HIV infection can be effectively treated by lifelong administration of combination antiretroviral therapy, but an effective vaccine will likely be required to end the HIV epidemic. Although the majority of current vaccine strategies focus on the induction of neutralizing antibodies, there is substantial evidence that cellular immunity mediated by CD8+ T cells can sustain long-term disease-free and transmission-free HIV control and may be harnessed to induce both therapeutic and preventive antiviral effects. In this Review, we discuss the increasing evidence derived from individuals who spontaneously control infection without antiretroviral therapy as well as preclinical immunization studies that provide a clear rationale for renewed efforts to develop a CD8+ T cell-based HIV vaccine in conjunction with B cell vaccine efforts. Further, we outline the remaining challenges in translating these findings into viable HIV prevention, treatment and cure strategies.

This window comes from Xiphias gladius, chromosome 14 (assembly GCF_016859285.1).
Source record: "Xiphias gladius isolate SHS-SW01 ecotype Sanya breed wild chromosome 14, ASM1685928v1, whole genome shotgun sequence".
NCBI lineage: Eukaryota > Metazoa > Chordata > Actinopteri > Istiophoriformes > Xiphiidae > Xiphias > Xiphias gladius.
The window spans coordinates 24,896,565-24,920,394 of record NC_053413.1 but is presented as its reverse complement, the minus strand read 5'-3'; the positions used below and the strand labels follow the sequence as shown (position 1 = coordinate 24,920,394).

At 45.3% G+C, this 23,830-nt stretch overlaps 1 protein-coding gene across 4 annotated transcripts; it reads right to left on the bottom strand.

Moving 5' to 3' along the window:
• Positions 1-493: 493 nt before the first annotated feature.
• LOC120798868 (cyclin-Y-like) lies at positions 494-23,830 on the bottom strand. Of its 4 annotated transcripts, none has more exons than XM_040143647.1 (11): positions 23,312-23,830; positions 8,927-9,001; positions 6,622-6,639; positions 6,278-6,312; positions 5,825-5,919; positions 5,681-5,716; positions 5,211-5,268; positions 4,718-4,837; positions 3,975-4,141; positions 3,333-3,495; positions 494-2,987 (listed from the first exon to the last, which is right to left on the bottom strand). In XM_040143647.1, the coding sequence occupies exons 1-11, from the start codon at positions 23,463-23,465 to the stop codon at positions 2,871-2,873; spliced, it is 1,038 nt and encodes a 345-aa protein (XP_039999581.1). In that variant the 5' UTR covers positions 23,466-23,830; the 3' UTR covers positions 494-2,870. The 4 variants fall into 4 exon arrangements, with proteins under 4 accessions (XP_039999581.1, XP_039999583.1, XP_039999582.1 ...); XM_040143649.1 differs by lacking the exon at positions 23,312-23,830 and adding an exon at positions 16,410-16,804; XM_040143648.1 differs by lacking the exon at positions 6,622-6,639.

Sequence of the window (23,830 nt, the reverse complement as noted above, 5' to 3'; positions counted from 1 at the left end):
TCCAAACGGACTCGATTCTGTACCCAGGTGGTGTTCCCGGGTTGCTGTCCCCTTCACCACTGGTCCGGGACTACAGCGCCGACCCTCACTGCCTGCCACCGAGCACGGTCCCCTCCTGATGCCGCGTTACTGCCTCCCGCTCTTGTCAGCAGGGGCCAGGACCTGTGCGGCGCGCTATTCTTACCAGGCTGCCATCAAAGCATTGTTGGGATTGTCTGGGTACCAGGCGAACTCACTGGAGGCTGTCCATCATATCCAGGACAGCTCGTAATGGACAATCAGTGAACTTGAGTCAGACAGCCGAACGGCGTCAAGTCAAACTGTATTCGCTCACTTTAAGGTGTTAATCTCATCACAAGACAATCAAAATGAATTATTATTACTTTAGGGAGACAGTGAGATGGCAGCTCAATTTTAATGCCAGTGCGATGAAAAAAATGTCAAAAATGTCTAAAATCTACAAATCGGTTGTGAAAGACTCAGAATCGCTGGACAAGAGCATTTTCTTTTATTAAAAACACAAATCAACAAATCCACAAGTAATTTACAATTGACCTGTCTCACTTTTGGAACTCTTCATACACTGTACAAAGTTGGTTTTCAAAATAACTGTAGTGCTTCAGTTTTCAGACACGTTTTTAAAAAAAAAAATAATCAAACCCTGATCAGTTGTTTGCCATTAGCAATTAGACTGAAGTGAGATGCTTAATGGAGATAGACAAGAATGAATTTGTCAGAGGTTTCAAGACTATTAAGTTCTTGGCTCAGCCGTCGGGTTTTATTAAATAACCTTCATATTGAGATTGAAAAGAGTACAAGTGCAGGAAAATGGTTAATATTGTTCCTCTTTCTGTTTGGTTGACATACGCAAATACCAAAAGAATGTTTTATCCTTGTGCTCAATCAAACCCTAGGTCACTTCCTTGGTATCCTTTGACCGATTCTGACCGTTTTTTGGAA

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We are grateful to the participants of all cited studies. We apologize to the many authors whose work was not cited in this review owing to space limitations. This work was supported by the US National Institutes of Health (NIH) grant UM1AI100663 and R37AI067073.
G.D.G. and B.D.W. have filed a provisional patent application (62/817,094) related to HIV vaccine design. D.R.C. declares no competing interests.
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Collins, D.R., Gaiha, G.D. & Walker, B.D. CD8+ T cells in HIV control, cure and prevention. Nat Rev Immunol (2020). https://doi.org/10.1038/s41577-020-0274-9